Taney gets routed, but new chance comes Thursday

Taney's Kai Cummings reacts to a called third strike in the sixth inning. Starting pitcher Mo'ne Davis struck out six batters but allowed three runs as Las Vegas rolled to an 8-1 victory.
Taney's Kai Cummings reacts to a called third strike in the sixth inning. Starting pitcher Mo'ne Davis struck out six batters but allowed three runs as Las Vegas rolled to an 8-1 victory. (MICHAEL BRYANT / Staff)
Posted: August 22, 2014

SOUTH WILLIAMSPORT, Pa. - Philadelphia's Taney Dragons face a tough road in the Little League World Series after an 8-1 loss Wednesday night to a powerful team from Las Vegas at Howard J. Lamade Stadium.

It was Taney's first loss of the double-elimination tournament, moving the Dragons to Thursday night's elimination game against Jackie Robinson West of Chicago. The winner will meet the Vegas club, Mountain Ridge, in the U.S. championship game Saturday. The Las Vegas team, the West Regional champion, has beaten both teams by a combined score of 21-3.

The Dragons could only watch as their opponent emptied the dugout and huddled around home plate in the sixth inning. Mountain Ridge's Brennan Holligan circled the bases after zipping a two-run homer to right field. The 6-foot-2 player from Las Vegas virtually sealed Taney's loss.

Taney's ace, Mo'ne Davis, was removed from the game after throwing her 55th pitch in the third inning. The move, which manager Alex Rice said was always the plan, makes her available to pitch Saturday if Taney advances past Chicago. On the day her Sports Illustrated cover hit newsstands, Davis allowed six hits, no walks, and three runs.

Rice said the Las Vegas team was the best Taney had faced this season. He said he didn't think his pitcher was distracted by the extra attention she received this week.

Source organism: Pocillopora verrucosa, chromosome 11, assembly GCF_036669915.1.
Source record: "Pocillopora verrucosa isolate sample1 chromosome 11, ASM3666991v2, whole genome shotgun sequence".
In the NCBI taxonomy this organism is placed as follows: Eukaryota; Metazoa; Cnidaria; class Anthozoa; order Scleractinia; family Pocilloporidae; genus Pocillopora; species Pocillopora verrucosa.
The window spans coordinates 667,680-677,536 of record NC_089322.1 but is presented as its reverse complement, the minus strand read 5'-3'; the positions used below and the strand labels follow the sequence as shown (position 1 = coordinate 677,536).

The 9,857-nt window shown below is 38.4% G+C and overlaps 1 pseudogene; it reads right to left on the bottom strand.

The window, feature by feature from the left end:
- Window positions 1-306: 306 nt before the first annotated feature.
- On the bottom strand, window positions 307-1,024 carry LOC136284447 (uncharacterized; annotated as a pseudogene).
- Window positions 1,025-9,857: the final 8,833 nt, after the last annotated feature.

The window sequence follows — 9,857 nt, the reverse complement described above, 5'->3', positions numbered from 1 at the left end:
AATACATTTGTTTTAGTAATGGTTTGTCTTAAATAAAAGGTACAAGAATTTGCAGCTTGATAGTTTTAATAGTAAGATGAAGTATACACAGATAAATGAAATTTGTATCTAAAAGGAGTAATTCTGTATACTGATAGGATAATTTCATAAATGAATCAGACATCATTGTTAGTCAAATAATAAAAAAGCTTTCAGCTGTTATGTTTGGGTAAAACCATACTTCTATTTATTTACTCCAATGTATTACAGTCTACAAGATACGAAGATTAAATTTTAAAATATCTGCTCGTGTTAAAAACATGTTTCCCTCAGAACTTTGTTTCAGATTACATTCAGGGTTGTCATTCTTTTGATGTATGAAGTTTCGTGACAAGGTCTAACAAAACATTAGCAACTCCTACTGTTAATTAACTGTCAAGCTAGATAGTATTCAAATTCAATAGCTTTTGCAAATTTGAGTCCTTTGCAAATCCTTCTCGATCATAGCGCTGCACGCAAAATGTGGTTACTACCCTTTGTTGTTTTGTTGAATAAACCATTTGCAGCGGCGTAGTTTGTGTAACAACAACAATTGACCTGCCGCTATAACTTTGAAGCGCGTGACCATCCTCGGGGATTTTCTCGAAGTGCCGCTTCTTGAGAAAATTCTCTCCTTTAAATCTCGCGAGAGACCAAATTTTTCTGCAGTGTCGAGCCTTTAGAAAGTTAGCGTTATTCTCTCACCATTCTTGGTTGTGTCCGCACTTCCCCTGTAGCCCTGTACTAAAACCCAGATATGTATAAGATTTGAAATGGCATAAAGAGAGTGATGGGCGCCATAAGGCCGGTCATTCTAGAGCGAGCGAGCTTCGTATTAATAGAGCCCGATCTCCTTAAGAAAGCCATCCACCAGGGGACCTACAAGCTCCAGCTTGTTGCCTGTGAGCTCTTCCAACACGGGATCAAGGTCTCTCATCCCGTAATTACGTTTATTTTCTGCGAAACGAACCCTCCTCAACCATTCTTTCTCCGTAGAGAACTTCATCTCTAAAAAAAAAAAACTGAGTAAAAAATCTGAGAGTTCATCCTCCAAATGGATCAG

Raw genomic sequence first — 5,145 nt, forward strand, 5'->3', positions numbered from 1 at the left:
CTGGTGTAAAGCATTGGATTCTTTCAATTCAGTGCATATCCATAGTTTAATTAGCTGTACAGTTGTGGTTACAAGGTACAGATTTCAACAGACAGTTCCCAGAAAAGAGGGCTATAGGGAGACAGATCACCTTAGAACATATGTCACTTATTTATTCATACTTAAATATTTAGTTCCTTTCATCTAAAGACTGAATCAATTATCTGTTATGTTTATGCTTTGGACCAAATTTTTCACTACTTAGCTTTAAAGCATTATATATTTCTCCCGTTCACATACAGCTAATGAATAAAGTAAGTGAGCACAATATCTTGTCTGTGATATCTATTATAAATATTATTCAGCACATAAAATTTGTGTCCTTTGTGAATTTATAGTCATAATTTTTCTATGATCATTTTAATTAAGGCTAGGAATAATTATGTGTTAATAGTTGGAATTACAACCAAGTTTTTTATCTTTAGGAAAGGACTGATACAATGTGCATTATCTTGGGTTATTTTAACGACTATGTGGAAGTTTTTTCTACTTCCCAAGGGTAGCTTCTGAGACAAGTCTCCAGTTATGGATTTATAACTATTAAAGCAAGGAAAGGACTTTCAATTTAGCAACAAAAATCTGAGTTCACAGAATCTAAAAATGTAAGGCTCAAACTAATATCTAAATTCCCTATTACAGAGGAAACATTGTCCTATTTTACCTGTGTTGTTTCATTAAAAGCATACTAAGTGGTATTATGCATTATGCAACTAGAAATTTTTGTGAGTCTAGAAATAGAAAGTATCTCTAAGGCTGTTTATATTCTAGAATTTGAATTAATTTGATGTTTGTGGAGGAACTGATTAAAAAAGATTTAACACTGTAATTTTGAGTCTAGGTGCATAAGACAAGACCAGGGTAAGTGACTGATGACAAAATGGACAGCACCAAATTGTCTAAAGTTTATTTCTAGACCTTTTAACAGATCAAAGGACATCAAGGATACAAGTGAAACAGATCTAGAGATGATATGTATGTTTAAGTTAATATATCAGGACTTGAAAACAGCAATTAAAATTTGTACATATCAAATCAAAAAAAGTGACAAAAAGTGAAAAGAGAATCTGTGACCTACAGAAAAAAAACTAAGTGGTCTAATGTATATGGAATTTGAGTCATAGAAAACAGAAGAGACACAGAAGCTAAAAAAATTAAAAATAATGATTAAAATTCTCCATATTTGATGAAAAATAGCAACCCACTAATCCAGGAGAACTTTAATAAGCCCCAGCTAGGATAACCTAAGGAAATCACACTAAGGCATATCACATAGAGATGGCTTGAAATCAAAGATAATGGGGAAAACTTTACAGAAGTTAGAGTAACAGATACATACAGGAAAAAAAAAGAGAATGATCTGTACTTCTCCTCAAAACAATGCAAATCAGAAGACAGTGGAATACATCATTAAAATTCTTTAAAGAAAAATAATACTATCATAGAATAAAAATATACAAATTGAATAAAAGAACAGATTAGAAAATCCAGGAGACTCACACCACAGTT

"There's no question that she didn't have her A game today, which she is certainly entitled to," Rice said. "At this point we're playing to get to Saturday. I needed to cover getting there."

The Dragons used four relief pitchers after Davis left the mound. Erik Lipson and Joe Richardson, who both pitched Sunday, combined to allow two hits and no runs in three innings. Taney did not use No. 2 pitcher Jared Sprague-Lott, who is expected to pitch against Chicago. It will be a matchup of the tournament's two inner-city teams.

"I think Little League [and] MLB can all take a look at the product that's going to be on the field and the potential of what they can find in inner cities," Rice said. "You're going to see top-notch, high-quality baseball."

The attendance for Wednesday's game was 34,128, nearly 9,000 more than the attendance of the Phillies game at Citizens Bank Park that afternoon.

"I think for most of the kids, when they are playing they don't really notice it," Rice said of the crowd. "When they do notice it, it's a good thing. I think they're fine."

Taney loaded the bases with no outs in the fourth inning. The Dragons scored just one run - on a wild pitch - before ending the inning on a strikeout and a double-play line drive.

An inning later, Taney had its first two batters reach base on a walk and a dropped third strike. Sprague-Lott, the next batter, tried to check his swing but ended up putting the ball in play for a fielder's-choice out. Zion Spearman and Jack Rice both struck out to end the inning. Leaving runners in scoring position hurt, Rice said.

"Come into an inning, bases loaded no outs, and if you don't get any production out of that then you know it's not your night," he said.

Davis allowed the game's first two batters to reach base, including Austin Krysczuk's run-scoring triple. The pitcher settled in, striking out three straight batters to strand a Vegas runner on third.

The Las Vegas manager disputed a call with two strikes, two outs, and a man on third. The umpire upheld his initial ruling; Andrew Matulich's drive was a foul ball. Davis fired the next pitch past Matulich to end the inning.

An inning later, Davis allowed a two-run homer by Dallan Cave but escaped by striking out the final two batters and stranding a pair of runners. She walked the first batter of the third inning and bounced back to strike out the next hitter she faced. That was the end of the night for the tournament's leading star. But if her manager's plan works, it is not the end of the star's tournament.


mbreen@phillynews.com

@matt_breen

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